``transformation''); it avoids the extra ``copying'' step in exist. elim.
but it is only usable for existential conclusions.  I don't necessarily
recommend using it, but I make it available officially...

Another example:

(Ax.Px->Qx) -> ((Ax.Px)->(Ax.Qx))

| 1. (Ax.Px->Qx)             subpremise
| Goal:  (Ax.Px) -> (Ax.Qx)
| | 2.  (Ax.Px)              subsubpremise
| | Goal: (Ax.Qx)
| | | 3. a = a               arbitrary object intro
| | | Goal: Qa
| | | 4. Pa->Qa              univ. elim. line 1
| | | 5. Pa                  univ. elim. line 2
| | | 6. Qa                  m.p.  lines 4,5
| | 7. (Ax.Qx)               univ. intro. lines 3-6
| 8.   (Ax.Px) -> (Ax.Qx)    imp. intro. lines 2-7
9.  (Ax.Px->Qx) -> ((Ax.Px)->(Ax.Qx))  imp. intro. lines 1-8

This proof almost writes itself if you put the Goal: statements in...

One I pulled out of a hat:

Goal:  ((Ex.Px)->S) <-> (Ax.(Px->S))  where x does not occur free in S

This breaks into two implications:

Goal: ((Ex.Px)->S) -> (Ax.(Px->S))

| 1. (Ex.Px)->S)             subpremise
| Goal: (Ax.(Px->S))
| | 2. a = a                    arbitrary object intro
| | Goal:  Pa -> S
| | | 3. Pa                  subsubpremise
| | | 4. (Ex.Px)             exist. intro. line 3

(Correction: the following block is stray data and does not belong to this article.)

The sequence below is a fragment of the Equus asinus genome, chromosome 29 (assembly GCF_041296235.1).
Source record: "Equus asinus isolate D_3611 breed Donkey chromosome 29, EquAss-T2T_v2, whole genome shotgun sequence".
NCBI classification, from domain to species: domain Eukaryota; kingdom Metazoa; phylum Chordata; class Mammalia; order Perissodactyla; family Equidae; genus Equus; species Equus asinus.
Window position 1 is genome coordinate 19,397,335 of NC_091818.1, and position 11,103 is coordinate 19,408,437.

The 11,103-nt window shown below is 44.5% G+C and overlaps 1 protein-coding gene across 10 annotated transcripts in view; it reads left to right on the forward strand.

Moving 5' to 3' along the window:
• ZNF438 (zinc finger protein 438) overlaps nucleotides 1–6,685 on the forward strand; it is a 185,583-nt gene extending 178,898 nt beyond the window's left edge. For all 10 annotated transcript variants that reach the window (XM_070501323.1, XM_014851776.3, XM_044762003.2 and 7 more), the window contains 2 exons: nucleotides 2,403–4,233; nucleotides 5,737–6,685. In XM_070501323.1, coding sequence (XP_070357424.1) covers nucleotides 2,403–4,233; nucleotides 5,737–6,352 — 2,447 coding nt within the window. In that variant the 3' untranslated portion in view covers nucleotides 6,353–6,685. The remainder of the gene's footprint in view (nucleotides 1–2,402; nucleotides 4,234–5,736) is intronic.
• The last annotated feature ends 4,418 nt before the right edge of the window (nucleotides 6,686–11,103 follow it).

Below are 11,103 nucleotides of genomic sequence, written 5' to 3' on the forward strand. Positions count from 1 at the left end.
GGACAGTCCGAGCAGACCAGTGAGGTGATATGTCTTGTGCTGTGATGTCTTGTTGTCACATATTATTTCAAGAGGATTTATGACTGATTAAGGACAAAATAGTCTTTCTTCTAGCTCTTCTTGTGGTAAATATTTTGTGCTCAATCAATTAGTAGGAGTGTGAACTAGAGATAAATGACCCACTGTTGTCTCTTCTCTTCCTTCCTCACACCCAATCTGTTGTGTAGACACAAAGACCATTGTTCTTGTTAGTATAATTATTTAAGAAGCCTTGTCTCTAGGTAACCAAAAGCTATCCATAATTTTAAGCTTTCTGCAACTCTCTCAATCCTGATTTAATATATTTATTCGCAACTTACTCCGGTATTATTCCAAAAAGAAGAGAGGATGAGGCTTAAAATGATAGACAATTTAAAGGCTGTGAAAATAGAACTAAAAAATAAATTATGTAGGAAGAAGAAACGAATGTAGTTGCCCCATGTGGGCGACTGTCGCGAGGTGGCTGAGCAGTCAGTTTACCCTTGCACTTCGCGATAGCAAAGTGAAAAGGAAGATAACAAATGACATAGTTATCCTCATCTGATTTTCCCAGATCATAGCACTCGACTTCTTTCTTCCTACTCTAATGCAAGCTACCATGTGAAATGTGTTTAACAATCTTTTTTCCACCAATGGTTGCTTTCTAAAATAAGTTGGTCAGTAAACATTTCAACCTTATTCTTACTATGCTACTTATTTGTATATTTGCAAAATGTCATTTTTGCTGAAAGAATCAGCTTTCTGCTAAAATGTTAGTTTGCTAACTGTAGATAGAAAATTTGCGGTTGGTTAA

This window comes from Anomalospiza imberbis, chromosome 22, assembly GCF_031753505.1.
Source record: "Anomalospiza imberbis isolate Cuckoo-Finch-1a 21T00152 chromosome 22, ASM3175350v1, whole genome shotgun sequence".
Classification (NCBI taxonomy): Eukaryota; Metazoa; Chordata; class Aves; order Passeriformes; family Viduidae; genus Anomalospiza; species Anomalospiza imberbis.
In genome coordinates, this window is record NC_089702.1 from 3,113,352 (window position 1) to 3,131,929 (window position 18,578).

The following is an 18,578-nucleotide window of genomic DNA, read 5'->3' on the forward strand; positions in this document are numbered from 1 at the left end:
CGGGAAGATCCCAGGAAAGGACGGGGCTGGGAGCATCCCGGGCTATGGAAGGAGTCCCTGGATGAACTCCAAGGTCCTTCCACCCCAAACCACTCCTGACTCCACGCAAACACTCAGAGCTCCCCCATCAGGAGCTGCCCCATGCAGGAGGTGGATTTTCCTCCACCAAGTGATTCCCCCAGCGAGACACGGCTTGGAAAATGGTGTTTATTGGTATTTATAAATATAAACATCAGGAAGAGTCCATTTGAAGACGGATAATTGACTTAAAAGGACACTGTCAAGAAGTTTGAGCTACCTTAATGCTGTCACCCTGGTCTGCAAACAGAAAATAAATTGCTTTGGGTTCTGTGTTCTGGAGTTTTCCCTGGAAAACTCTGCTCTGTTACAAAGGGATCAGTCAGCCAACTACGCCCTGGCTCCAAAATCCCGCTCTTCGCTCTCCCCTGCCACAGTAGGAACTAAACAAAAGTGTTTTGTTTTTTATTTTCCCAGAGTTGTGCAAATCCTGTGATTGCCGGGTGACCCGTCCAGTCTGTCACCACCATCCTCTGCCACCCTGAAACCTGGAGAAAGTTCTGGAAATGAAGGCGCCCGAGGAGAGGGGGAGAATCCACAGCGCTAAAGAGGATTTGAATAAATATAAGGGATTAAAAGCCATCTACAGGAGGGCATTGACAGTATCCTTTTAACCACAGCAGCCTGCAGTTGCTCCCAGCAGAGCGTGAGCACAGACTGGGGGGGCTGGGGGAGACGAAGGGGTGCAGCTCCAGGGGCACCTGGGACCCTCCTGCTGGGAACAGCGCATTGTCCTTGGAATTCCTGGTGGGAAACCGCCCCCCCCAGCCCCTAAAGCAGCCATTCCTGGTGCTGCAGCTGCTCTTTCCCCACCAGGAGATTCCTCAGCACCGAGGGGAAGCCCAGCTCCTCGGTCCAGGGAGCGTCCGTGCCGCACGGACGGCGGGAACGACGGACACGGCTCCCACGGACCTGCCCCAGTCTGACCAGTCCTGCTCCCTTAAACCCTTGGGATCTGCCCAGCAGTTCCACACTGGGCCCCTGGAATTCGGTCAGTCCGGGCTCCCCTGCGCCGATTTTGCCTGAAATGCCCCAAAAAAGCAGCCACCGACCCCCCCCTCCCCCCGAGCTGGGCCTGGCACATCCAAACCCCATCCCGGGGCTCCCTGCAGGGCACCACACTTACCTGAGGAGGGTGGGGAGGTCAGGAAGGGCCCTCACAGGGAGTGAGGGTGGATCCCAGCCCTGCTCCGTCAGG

| | | 5. S                   m.p. lines 1,4
| | 6. Pa -> S               imp. intro. lines 3-5
| 7. (Ax.Px->S)              univ. intro. lines 2-6
8. ((Ex.Px)->S) -> (Ax.(Px->S))  imp. intro. lines 1-7

Goal: (Ax.(Px->S)) -> ((Ex.Px)->S)

| 9. (Ax.(Px->S))            subpremise
| Goal: ((Ex.Px)->S)
| | 10. (Ex.Px)              subsubpremise
| | | 11. Pa                 witness intro, line 10
| | | 12. Pa -> S            univ. elim. line 9
| | | 13. S                  modus ponens, lines 11,12
| | 14. S                    exist. elim. lines 11-13
| 15. ((Ex.Px)->S)           imp. intro. lines 10-14
16. (Ax.(Px->S)) -> ((Ex.Px)->S)  imp. intro. lines 9-15
17.  ((Ex.Px)->S) <-> (Ax.(Px->S))  biconditional intro, lines 8,16

This is another one which practically writes itself.

I was reminded of this proof by a conversation with Dr. Kerr about
an argument he had with his students in M187.  The English sentence
``Anyone who gives money to a politician is rich'' can be
translated into this logical form:

(Ax.(Ey.(Gxy & Py))->Rx)

where Gxy means ``x gives to y'', Py means ``y is a politician'' and
Rx means ``x is rich''.

Dr. Kerr's students argued that it should be

(Ax.((Gxy & Py)->Rx))

They didn't think that a quantifier was needed:  they claimed that
``a politician'' referred to a particular politician y (which seems
superficially reasonable).

Armed with the proof above, we can observe that (Ey.(Gxy & Py))->Rx
is equivalent to (Ay.(Gxy & Py)->Rx), so the whole statement is equivalent
to

(Ax.(Ay.(Gxy & Py)->Rx))

which is a statement about _all_ politicians!  This isn't hard to see
in English, either:

``Anyone who gives money to any politician (at all) is rich''

is fairly easily seen to have the same meaning.
```

Randall Holmes
2000-05-05